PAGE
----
And they were building their dream home, in a tony neighborhood of nearby upscale East Greenwich. A stone tower was its signature architectural trait.
All this on his postal worker’s salary and her 10-hour a week job as psychiatric nurse to a prominent psychiatrist.
She had the audacity one day to say this to me: “You can do all this, too, if you go back to school and become a psychiatric nurse (I was a mere teacher.) The pay is good.”
Yes… well… so is the pay for embezzlement.
That’s what we’d all discover. Their penchant for the good life clouded someone’s judgment, for he’d been writing big checks to himself, at the Post Office, where he was in charge of accounting.
Despite the fact he’d been doing this for years, his crime was discovered far later than the initial thefts, meaning he’d only be held responsible for $1.9 million, instead of the $3.5 million and more they suspected. The rest was irretrievable because of the statute of limitations.
He’d go to prison for 3-4 years.
The towered house? It’s another’s property now.
The couple were divorced shortly into its building and she got it in the divorce settlement instituted somewhere in its construction.
But during the divorce hearing, the psychiatric nurse listed on her “needed assets” some extravagant figure for clothing allotment…an amount inappropriate to her financial situation in life….something like $7,000 a month. And she claimed a need for $4000 a month for child support.
Both figures were unsustainable on his income of $49,000 and her $8500 part-time work.
The judge questioned it.
And the house of cards began to unravel.
(Photo above is of the Catallozzi home, 63 Glen Ave., in Cranston. We were #40, right across the street.) And here’s a link about this true story from the New York Times. The Catallozzi crime figures in the annals as the biggest embezzlement ever, of the United States Postal Service.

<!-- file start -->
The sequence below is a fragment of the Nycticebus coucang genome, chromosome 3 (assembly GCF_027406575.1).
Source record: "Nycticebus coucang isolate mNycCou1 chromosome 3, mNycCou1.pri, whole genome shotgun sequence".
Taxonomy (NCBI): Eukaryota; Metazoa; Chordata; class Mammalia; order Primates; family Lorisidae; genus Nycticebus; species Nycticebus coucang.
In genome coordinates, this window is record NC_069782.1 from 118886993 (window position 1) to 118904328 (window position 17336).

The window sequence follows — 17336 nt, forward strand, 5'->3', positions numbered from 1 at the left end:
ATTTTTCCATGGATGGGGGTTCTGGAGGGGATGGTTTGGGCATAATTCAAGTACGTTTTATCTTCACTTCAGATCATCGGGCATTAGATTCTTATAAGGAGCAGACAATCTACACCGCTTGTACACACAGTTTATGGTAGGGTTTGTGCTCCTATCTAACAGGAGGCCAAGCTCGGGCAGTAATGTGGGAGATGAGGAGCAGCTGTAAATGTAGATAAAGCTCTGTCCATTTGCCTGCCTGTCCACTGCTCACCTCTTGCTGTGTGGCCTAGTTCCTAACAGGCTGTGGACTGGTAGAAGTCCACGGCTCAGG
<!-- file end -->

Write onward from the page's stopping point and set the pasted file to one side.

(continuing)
From “In the Shadow of Princes,” a story of my life, by Colleen Kelly Mellor….
It was soon-to-be Christmas and all I knew was: I couldn’t be home for the holidays. Why? Too much bad had happened. We were coming off two years of horror with my husband’s terminal disease. He died on January 1st, of that year; we all limped along, in recovery, for 12 months; and now, the holidays were fast upon us.
Now, don’t ever think “terminal” just refers to the patient. When that verdict comes down, the whole family suffers. You never get away from it. Each moment is tinged with “Will this be the last time for this?” At other times, you just want the “awful” to end.
So, because I didn’t want to be around the wassail bowl answering Uncle Mattie’s ever-exasperating questions (“What will you do with the house?” hardly hiding his sexist expectation that no woman could maintain all of this alone,) I determined to take my girls and me to Cozumel.
Yep, Mexico would have us. With that, I booked a flight; minimally-packed; got us in a limo to Boston and flew out.
When I say ‘minimally-packed,’ I mean it. I was so bent on my mission that I allowed my 8 year old to pack her own suitcase (crazy?) meaning she took what she thought important: When I opened her suitcase in Cozumel, her giant history textbook popped out—a book half her size. She neglected to bring seasonally-adjusted clothes, like shorts and tops. After all, we were in winter zone at home and she thought everyone was. As I said, she was only 8.
How’d our trip turn out? It was one of the most memorable and beautiful ever. We snorkeled—the three of us—off the rocky coast of the island, mesmerized by the gorgeous coral, mango yellow, and neon green fish, darting about.
We bought a Mexican crèche on that trip and hand-carried it home (that’s it in the photo in a previous post.) We spent New Year’s Eve with a bunch of rowdy revelers, blowing horns wildly, and dancing about.
That trip was the year we broke with tradition…the day we three went on our own. It would be the precursor of longer trips to come as we became world travelers.
On that trip, I realized that breaking with tradition can be a far better route– one necessary in the growth process.
Maybe some of you reading this need to break with tradition for your own sake.
Wherever you are in the process, I wish you peace and a good year in 2017.
To borrow a well-known phrase from best-selling author, Anne Lamott, in Bird by Bird: ‘If people wanted you to write warmly about them, they should have behaved better.’ —
My own version: “You never want to piss off a writer, for you never know when pay-back will come.”